Students commit necessary acts of journalism at college
by Jack "Miles" Ventimiglia, editor
Student journalists at Johnson County Community College deserve credit from the community for the fine work they produced starting about this time last year and continuing into this year.
Miguel Morales, Kevin Mimms and Joshua Seiden led The Campus Ledger’s effort to tell the community about allegations against Johnson County Community College President Charles Carlsen. In so doing, they displayed qualities that make journalism vital in a democracy.
First, during Carlsen’s silver anniversary year, Morales learned that a female staff member had accused him of sexual harassment.
The ramifications loomed enormously.
If not true, a great leader recognized nationally at the community college level would have his honored name sullied for nothing.
But if true, then what?
Should a man who has done so much for the college have his name smeared on the verge of his retirement?
At least some college leaders would have let Carlsen retire quietly and thereby protected the reputation of the college and man in the hope that the whole thing would slink away, regardless of the damage he might have done. There is reason to believe that outgoing Trustee Elaine Perilla favored that approach, though she chooses to say nothing about what she knew and when.
A similar opinion might come from Carlsen’s many and loyal friends. Some believe Carlsen when he says he is not guilty of the allegations. And, perhaps, Carlsen is not guilty, though after Morales’ original report of harassment other women stepped forward to make similar allegations.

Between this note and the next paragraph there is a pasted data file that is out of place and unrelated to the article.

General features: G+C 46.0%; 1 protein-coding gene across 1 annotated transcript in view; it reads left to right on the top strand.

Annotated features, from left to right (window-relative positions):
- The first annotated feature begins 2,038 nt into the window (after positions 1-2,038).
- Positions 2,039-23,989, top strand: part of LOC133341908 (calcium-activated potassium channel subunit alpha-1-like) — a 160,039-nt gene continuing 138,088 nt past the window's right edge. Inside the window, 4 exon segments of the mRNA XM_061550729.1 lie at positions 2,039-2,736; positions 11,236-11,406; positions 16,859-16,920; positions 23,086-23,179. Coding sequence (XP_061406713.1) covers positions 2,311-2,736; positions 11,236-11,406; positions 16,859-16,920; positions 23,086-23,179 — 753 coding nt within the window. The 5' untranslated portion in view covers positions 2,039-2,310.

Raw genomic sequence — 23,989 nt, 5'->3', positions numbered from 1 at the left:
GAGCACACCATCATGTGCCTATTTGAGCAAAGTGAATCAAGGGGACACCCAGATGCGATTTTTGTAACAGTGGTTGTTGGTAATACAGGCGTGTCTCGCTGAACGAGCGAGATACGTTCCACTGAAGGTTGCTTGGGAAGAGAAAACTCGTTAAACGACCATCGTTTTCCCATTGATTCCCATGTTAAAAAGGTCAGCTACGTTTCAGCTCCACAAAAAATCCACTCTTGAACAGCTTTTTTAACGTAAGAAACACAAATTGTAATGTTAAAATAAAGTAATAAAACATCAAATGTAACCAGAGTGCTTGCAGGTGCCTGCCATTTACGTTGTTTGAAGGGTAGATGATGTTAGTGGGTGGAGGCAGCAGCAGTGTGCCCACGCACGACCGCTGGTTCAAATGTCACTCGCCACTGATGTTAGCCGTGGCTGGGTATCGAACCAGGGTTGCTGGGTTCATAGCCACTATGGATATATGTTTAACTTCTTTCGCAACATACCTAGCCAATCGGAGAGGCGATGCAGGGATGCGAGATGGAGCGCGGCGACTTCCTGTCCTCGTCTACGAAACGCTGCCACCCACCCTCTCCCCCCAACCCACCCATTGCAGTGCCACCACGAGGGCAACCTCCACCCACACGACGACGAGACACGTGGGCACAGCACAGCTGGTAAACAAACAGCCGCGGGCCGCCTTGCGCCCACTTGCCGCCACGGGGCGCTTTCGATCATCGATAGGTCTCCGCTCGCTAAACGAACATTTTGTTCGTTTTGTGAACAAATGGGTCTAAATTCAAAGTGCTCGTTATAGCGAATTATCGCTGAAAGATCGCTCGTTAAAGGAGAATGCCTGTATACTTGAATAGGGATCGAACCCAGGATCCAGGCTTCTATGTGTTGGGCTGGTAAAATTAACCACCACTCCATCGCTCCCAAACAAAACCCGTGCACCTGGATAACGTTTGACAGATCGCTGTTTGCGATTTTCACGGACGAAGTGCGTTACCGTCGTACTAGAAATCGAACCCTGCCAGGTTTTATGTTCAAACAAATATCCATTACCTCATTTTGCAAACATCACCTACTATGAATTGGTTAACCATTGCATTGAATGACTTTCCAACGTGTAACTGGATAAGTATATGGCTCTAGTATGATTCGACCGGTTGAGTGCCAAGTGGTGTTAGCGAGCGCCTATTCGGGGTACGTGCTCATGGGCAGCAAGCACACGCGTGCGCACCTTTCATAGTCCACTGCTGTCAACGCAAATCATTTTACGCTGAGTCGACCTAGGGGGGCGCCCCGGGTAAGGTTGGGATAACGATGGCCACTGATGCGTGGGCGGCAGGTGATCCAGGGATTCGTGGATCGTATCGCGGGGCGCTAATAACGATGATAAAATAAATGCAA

For student journalists at The Campus Ledger, just like for their peers in the profession, there would have been many and good reasons to just keep their mouths shut, thereby protecting Carlsen’s legacy as a great leader, keeping campus trustees who fund the newspaper happy, and keeping people who support Carlsen and the trustees happy.
Happy, happy, happy...
But spreading joy and covering up dirt is no more the job of a journalist’s than spreading doom and inventing scandal.
A journalist reports truth in whatever form.
The alternative to honest reporting, student journalists participating in a cover up, would have frightening ramifications for a democracy. These same students, and those like them, upon entering the profession would encounter far worse instances where a cover up might be easier than the truth n that President Nixon authorized burglars to break into the Democratic Party’s headquarters; that President Clinton had “sex” in the Oval Office, though perhaps he had a different definition for the word; and that the Bush administration, at best, used faulty intelligence as a basis for invading Iraq at a cost of tens of thousands of civilian and military lives.
The public needs to know about the failings of their leaders, whether presidents of nations or presidents of colleges, so that wrongs can be righted.
The Ledger staff acted in the highest traditions of responsible journalism to brush aside consideration for anything other than the truth by reporting the allegations against Carlsen.
The results run deeper than Carlsen’s resignation. The public learned that at least one college trustee may have known about the allegation two years before The Ledger’s report, but said nothing; all trustees are not informed when sexual harassment allegations are made; good reporting can lead to retaliation, which seems a plausible explanation for why trustees refused to allow The Ledger to print summer issues; and perhaps the most important outcome is that the women who felt harassed by Carlsen came forward to vent secret concerns and accept vindication.
In a democracy, good journalists, students or otherwise, do not exist to serve those in power, they exist to serve the public, and the student journalists at The Campus Ledger have acquitted themselves admirably as public servants.